The Episcopal Church in Crisis: How Sex, the Bible, and Authority Are Dividing the Faithful (Religion, Politics, and Public Life Under the auspices of the Leonard E. Greenb)

The Episcopal Church in Crisis: How Sex, the Bible, and Authority Are Dividing the Faithful (Religion, Politics, and Public Life Under the auspices of the Leonard E. Greenb)

The current debate in the Episcopal Church in the United States (ECUSA) over its relationship with the worldwide Anglican Communion has been building for some time. Some Episcopalians (including priests, bishops, and dioceses) have broken or are considering breaking their historic affiliation with the current authoritative bodies of ECUSA because they believe they have betrayed the historic teachings and morality of the Anglican tradition. The author places this emerging crisis in context: historical, moral, theological, cultural, and ecclesiological. He explores how the rift between Episcopalians in the United States originated, how it is being played out now in the rift between the official representatives of ECUSA and the Anglican Communion, what the arguments are for and against all sides, and what are the prospects for either reconciliation at some level between the opposing parties or deepening schism in the future. Kirkpatrick explores the variety of contentious issues, rather than focusing just on the one that gets the most media attention: homosexuality.

The crisis in the Church goes much deeper than that, however, and involves issues of church, tradition, and biblical authority. The author provides necessary background but focuses primarily on the events that have occurred since 2003 when ECUSA approved the election and consecration of an openly gay bishop. While the situation continues to evolve and change, the book provides readers with an up-to-date account of the history of the crisis, an analysis of the conflicting arguments, and a contextual guide for understanding what might come next in this unfolding story.

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Hardball – Church in Crisis – Avenging Altar Boy

March 16, 2011 on MSNBC – via District Attorney R. Seth Williams – the first prosecutor in the country to charge a church official for abusing of children they were supposed to protect – joins hardball’s Chris Matthews to discuss the charges NYTimes article –
Video Rating: 4 / 5

Crisis of Faith

SAANICH – Children play happily at Cordova Bay Preschool, but little do they know the future of their school is uncertain. Cordova Bay Preschool leases space from St. David by the Sea Anglican Church. But this morning the Anglican Diocese of British Columbia, covering Vancouver Island and the Gulf Islands, announced a dramatic shift in “mission, structure and culture.” Two few people in the pews has forced the disestablishment – or closure – of 19 churches including St. David by the Sea. Finding a new place for the preschool could be as difficult as it was for this Church-in-crisis to make these recommendations. With 19 churches closed, some of the real estate can be sold for millions of dollars. Dollars that the Diocese says can be spent creating 5 hub churches in the capital region and supporting the remaining congregations. The Diocesan Transformation Team says the reconfiguration is necessary for the church to survive and thrive in changing and challenging times. In all, up to 2000 parishioners will be affected by the mass-streamlining. From Crofton to Saanich,South Pender to Oak Bay, few communities will be untouched by the decision. A full list of churches slated for disestablishment is online at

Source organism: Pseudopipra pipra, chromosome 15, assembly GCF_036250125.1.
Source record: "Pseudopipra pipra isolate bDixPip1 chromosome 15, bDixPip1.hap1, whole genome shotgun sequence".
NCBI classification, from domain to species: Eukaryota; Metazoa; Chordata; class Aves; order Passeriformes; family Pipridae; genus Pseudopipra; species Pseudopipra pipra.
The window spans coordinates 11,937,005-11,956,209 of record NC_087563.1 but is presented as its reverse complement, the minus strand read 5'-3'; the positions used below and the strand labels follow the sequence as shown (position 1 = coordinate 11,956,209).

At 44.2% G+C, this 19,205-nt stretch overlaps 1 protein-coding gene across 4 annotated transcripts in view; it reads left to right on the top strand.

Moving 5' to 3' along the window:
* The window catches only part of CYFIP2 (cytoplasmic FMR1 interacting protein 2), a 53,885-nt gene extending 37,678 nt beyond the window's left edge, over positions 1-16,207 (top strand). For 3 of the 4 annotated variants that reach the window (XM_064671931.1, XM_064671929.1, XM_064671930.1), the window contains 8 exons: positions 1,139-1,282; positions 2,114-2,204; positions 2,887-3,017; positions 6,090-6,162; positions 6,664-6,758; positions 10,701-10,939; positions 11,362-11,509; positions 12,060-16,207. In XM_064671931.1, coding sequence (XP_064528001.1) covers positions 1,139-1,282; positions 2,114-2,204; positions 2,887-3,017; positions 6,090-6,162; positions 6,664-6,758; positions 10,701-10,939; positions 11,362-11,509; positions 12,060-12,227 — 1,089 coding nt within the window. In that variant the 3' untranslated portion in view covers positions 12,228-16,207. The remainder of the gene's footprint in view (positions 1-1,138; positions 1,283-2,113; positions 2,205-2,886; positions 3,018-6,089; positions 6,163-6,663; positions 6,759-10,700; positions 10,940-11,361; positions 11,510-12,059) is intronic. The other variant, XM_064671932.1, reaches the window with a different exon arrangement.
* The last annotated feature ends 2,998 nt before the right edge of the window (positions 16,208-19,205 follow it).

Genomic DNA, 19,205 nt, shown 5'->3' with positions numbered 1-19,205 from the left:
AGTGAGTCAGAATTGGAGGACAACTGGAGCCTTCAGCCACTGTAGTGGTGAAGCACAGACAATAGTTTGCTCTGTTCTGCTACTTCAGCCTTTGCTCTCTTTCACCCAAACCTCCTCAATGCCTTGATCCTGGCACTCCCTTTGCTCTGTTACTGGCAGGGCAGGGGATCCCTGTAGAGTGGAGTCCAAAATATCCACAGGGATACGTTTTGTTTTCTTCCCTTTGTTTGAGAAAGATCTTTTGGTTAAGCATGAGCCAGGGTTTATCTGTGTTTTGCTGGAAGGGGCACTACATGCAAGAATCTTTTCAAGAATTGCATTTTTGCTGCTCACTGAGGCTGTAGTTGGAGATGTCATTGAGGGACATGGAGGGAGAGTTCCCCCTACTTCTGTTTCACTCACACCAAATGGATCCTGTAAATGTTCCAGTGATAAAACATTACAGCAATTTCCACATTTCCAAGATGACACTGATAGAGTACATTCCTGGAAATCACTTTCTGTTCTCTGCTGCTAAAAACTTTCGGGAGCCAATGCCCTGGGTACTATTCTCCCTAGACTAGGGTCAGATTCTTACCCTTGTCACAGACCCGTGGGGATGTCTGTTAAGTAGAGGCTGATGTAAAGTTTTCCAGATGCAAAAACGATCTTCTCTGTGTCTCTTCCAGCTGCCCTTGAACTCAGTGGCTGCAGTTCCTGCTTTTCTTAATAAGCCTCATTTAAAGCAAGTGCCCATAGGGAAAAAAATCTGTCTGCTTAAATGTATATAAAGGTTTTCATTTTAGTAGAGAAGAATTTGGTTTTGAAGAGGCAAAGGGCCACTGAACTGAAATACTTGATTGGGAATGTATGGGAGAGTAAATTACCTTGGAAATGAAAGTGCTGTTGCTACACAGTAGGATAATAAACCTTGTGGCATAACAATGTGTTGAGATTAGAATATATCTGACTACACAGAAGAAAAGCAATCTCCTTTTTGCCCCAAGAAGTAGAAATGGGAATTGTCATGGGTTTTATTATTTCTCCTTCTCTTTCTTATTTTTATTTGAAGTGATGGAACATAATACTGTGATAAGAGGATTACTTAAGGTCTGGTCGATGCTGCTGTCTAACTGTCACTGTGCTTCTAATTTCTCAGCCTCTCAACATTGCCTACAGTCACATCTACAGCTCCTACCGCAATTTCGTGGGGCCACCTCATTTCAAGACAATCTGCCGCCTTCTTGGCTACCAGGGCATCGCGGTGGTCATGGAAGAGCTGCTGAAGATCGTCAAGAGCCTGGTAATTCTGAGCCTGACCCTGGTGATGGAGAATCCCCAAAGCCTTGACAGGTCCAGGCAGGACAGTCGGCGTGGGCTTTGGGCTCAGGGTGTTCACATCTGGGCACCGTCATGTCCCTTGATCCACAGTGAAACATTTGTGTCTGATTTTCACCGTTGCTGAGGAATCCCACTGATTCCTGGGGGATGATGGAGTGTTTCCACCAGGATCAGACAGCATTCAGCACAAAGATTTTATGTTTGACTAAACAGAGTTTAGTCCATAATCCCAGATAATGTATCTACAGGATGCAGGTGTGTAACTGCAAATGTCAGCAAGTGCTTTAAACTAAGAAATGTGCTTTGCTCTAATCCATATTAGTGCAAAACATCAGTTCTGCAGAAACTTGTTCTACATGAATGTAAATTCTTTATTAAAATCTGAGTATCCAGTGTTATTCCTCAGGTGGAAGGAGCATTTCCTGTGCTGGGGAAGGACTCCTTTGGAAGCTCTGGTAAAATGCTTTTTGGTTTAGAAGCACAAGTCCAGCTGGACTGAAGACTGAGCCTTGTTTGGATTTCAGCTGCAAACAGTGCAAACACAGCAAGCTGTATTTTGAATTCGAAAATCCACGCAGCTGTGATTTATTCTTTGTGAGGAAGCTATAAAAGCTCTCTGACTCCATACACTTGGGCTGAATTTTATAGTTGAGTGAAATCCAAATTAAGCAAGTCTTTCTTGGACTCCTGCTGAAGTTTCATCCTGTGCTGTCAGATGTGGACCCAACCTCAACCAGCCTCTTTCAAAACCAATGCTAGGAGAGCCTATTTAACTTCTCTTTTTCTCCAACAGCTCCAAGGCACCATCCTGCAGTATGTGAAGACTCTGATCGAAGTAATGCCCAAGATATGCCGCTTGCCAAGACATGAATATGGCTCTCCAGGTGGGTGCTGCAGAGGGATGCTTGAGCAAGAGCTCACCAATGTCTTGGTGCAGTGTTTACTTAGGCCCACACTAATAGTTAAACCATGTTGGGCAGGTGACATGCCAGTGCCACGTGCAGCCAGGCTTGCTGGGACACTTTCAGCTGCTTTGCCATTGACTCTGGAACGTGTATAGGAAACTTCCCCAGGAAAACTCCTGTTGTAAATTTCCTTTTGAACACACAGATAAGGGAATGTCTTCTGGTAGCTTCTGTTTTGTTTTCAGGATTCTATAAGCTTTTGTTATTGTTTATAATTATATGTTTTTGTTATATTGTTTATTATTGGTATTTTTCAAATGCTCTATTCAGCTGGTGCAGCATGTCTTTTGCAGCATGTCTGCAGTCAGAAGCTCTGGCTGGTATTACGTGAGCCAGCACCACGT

Religious events in Southwest Michigan: Finding Hope in the Crisis series, St. Michael Lutheran Church and School, and …

Religious events in Southwest Michigan: Finding Hope in the Crisis series, St. Michael Lutheran Church and School, and …
A look at religious events and activities over the next few days from across Southwest Michigan.
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AMERICAN RED CROSS OF NORTHEAST INDIANA-FORT WAYNE: Following Health and Safety Community courses at 1212 E. California Road; payment required at least two business days prior; 484-9336, ext. 240, or 1-800-513-2599. •”Adult, Child and Infant CPR and First Aid,” 8 a.m. to 5 p.m. Saturday or 6 to 10 p.m. Nov. 8 and 10; $ 55.
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Fellowship briefs for October 28, 2010
It’s still not too late to make a reservation for the Nov. 5, 6 and 7 retreat at St. Paul’s Retreat Center.  read more »
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Mortal Follies: Episcopalians and the Crisis of Mainline Christianity

Mortal Follies: Episcopalians and the Crisis of Mainline Christianity